Monday morning was filled with music, poetry and prayer as the Brazos Valley community came together — albeit virtually due to the COVID-19 pandemic — to celebrate the life and legacy of Martin Luther King Jr.
Deidra Davis, Bryan school board member and instructional assistant professor at Texas A&M, delivered the keynote speech at the 25th annual Dr. King Freedom March & Program, which last year brought more than 1,000 people together in Bryan.
Davis spoke about remaining hopeful despite disappointments. King and his followers faced setbacks and disappointments throughout the civil rights movement, she said, with their nonviolent demonstrations being met with violence, but they never lost hope.
“In the light of what we are experiencing today with racism, senseless deaths, social and environmental injustices, civil unrest, health care inequalities, just to name a few, I ask you, have you lost hope?” she said.
She told the story of a time about 25 years ago when her hope had waned and she leaned on her grandmother Mildred Perkins Sr. for advice. Perkins was born in 1925 in Mississippi and as an adult relocated to Chicago with her husband and, at the time, six children. She would go on to have six more children. Perkins told Davis that she could not allow a moment of disappointment to take her off course.
“She expressed to me that day, with great authority, that she had not endured and persevered for her lineage to crumble and break under pressure, and truth be told, what I was experiencing during that time was nowhere near all that she had been through,” Davis said. “Again, with authority of her voice, she directed me to wash my face and get up for there was so much work that had been done for me, and yet so much that I also had to do for those that would follow me.”
Brazos County Precinct 4 Commissioner Irma Cauley, Bryan Mayor Andrew Nelson and College Station Mayor Karl Mooney joined Christie Whitbeck and Mike Martindale, superintendents of the Bryan and College Station school districts, respectively, to reflect on Martin Luther King Jr.’s life and legacy.
“May we all reflect on the simple but powerful ideas of Dr. Martin Luther King Jr.,” Martindale said. “More importantly, may we go forward every day with love in our hearts, as true success cannot be achieved with even the slightest bit of hate present.”
Navasota’s annual parade and festivities were also moved online Monday. President of Navasota City Wide Mission Kay Peavy said the pre-recorded video that streamed on Facebook reached around 1,800 people Monday morning — far more than the approximately 300 participants and attendees the event typically draws.
Peavy said this year’s program was centered around King’s quote “We must learn to live together as brothers or we will perish together as fools.”
“Coming together, valuing each other, and everybody contributing what they could, I think that in itself is my biggest takeaway,” Peavy said.
Each year, the Navasota City Wide Mission’s MLK Day celebration also recognizes a different group in the community. In light of the pandemic, this year’s program honored area health care professionals. In her keynote speech, registered nurse Shanandria Shelton thanked organizers for the recognition.
Shelton shared her battle with depression and how she found help through therapy and her Christian faith. She encouraged viewers to take care of their physical and mental health and to trust God to “rebuild” them after facing hardships.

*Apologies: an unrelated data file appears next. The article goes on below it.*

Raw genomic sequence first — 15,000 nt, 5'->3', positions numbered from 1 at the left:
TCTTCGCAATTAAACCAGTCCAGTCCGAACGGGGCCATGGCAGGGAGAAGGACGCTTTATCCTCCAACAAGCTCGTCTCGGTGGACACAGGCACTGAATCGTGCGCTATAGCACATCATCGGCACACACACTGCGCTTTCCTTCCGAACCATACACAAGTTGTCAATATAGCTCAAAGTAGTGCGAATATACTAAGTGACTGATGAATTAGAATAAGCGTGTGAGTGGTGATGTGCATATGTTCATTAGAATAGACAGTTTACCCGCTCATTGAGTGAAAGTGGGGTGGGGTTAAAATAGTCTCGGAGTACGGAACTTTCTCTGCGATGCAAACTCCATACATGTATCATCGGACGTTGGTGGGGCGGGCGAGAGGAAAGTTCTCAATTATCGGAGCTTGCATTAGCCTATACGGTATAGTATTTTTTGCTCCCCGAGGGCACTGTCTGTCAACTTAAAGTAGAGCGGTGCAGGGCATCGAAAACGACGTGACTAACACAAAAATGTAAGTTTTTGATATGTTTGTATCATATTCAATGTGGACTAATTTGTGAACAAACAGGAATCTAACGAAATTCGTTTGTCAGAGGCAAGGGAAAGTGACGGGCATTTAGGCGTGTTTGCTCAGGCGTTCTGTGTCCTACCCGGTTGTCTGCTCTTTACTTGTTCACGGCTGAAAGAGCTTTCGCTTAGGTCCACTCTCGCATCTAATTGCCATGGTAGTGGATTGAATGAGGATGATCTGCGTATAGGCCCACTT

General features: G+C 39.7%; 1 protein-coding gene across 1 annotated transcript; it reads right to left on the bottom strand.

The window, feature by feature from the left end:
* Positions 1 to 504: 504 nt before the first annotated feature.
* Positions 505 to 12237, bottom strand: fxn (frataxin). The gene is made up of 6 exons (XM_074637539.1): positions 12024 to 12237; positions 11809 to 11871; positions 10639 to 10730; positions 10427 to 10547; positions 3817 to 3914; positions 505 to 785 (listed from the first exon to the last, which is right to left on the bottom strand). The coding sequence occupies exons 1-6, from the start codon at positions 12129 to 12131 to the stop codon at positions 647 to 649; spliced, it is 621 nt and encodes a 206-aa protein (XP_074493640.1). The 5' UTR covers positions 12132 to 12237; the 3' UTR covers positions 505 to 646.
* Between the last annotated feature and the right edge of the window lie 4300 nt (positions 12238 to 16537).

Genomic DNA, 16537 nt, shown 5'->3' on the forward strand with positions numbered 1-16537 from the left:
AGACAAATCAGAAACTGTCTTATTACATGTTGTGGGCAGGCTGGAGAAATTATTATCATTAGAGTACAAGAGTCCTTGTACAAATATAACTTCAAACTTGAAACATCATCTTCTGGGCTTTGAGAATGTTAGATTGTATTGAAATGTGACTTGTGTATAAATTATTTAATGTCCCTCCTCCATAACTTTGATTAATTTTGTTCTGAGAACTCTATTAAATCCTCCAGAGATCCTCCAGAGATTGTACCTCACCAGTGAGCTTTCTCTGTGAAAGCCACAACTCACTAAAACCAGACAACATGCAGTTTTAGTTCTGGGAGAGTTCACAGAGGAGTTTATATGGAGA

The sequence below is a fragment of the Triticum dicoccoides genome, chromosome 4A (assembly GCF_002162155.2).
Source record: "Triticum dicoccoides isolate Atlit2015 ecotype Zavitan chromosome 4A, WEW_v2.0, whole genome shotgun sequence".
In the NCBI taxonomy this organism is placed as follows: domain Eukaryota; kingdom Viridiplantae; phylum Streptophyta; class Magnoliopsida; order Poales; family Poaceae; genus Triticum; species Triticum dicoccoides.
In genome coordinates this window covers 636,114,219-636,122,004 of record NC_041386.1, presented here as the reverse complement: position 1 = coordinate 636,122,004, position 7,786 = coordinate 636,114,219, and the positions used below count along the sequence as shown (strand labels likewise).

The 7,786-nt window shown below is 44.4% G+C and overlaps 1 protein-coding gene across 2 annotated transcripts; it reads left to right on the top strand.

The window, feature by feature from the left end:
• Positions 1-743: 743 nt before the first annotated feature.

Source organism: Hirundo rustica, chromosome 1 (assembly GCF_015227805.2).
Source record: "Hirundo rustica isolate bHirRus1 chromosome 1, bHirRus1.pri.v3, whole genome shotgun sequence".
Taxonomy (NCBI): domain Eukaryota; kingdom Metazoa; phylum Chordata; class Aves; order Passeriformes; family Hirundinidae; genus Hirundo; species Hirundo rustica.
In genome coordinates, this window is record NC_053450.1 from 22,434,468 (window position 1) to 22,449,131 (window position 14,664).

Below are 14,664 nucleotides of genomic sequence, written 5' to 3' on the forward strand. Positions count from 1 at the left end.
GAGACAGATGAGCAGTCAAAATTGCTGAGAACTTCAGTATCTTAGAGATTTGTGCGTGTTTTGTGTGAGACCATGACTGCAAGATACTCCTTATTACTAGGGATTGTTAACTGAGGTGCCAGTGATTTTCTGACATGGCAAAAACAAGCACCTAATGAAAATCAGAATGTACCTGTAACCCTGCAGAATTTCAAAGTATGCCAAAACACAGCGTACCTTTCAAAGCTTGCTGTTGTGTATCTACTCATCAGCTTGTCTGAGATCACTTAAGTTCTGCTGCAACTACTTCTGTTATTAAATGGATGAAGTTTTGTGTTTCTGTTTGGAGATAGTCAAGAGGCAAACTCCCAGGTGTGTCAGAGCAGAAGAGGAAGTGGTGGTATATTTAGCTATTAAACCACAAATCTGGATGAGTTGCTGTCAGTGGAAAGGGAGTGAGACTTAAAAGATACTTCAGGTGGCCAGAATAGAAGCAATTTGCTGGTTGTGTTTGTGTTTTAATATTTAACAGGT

In an original poem titled The Beautiful America, Navasota minister Myra Prosper-Dickson addressed police brutality, the Black Lives Matter movement, systemic racism and the recent Capitol riot. The virtual event also included clips from King’s speeches, the national anthem from the Navasota High School choir, the Negro National Anthem performed by Geraldine “Gerry” Williams, words from Grimes County Commissioner Precinct 3 Barbara Henley Walker and more.
At the Dr. King Freedom March & Program, Davis encouraged people to fall back on hope when they feel fear and uncertainty paralyzing them.
“As Dr. King reminds us, while we must accept finite disappointment, we must never lose infinite hope.”
That message of hope is one Agnes Gray, chair of the virtual event, hopes viewers take away from the program.
“You don’t fall into despair as long as there’s hope; as long as you can dream, you don’t fall into despair, and that’s when you give up, and we don’t want our youth to give up,” Gray said.
The civil rights struggles in the United States and the end of colonialism in Africa came at the same time and naturally the movements dovetailed.
In 1957, the Kings went to Ghana in West Africa to attend its independence ceremony from Britain, according to the King Encyclopedia at Stanford University. In the capital of Accra, he met then-Vice President Richard Nixon, among others.
His first overseas trip, Ghana a profound effect on King. Upon his return to the United States, he said, "Ghana has something to say to us. It says to us first, that the oppressor never voluntarily gives freedom to the oppressed. You have to work for it."
Before the pandemic, Ghana was emerging as a prime tourist destination not just in West Africa but the entire continent. It is open to US visitors. While many people come for the beaches, wildlife and food, it also holds important historical sites.
That includes Cape Coast Castle, which was a hub of the transatlantic slave trade. A visit there is a somber reminder of centuries of oppression and its ramifications during MLK's time up to today. Victoria Road, Cape Coast, Ghana, +233 024 587 3117
If you're simply not able to make it to any of these places in person this year, trace the journeys of King online at Stanford University's extensive King Institute. It's a deep dive into his life, yet easy to navigate.